From a mechanistic to a natural philosophy of science
November 3, 2013
Rupert Sheldrake takes us on a journey to stand in a different place and look at science from a natural perspective rather than a mechanistic one. Whether we think about science, management, organisational design. Our machine age: Newtonian and deterministic has permeated all aspects of our daily living lives. Sheldrake represents a broader philosophical evolution of reappraising how we see our world, universe and cosmology. Joining up the dots, Edgar Mitchell’s observation. ‘we are all stardust’, makes the point beautifully.
Edgar Mitchell, scientist, astronaut and lunar pilot from the first lunar landing, experienced a transcendental moment called the overview effect when up in space as he watched the sun, the moon and the curvature of the earth at the same time. He wanted to understand it better, more deeply. Retuning to earth, Mitchell sought out literature that might explain what was to him profound, life changing, even sacred. He found an explanation, neither in modern religious or scientific texts but in ancient literature. The term used was salva corpus amanti, this is Mitchell’s interpretation of this phrase,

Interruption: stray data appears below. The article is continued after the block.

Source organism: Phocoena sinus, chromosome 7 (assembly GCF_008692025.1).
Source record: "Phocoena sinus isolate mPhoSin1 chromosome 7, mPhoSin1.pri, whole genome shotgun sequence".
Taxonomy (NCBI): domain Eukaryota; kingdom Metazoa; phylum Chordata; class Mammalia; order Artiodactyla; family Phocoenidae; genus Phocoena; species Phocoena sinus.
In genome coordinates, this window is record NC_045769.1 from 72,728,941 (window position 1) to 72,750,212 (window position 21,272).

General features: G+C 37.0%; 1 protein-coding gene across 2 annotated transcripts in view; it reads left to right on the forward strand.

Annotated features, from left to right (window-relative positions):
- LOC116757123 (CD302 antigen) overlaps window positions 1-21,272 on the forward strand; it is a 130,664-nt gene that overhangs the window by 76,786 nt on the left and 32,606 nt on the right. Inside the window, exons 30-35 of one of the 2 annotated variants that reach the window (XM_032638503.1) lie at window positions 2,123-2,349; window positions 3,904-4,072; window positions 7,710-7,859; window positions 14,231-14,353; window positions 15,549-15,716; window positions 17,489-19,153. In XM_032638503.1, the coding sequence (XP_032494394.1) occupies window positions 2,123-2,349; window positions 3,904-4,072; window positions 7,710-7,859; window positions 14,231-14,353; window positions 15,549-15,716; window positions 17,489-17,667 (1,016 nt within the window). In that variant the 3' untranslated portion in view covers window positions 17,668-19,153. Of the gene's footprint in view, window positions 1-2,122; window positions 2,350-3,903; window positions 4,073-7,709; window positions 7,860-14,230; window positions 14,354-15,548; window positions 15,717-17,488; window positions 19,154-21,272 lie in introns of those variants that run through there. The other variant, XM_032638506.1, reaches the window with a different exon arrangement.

You see things as you see them with your eyes but you experience them emotionally and viscerally as it was ecstasy and a sense of total unity and oneness. The molecules in my body and the molecules in my partner’s bodies, and in the spacecraft had been prototyped in some ancient generation’s stars. In other words, it was pretty obvious… we’re all stardust.
There are significant implications on how our society, and economies evolve if we see the world as a highly connected, dynamic organism.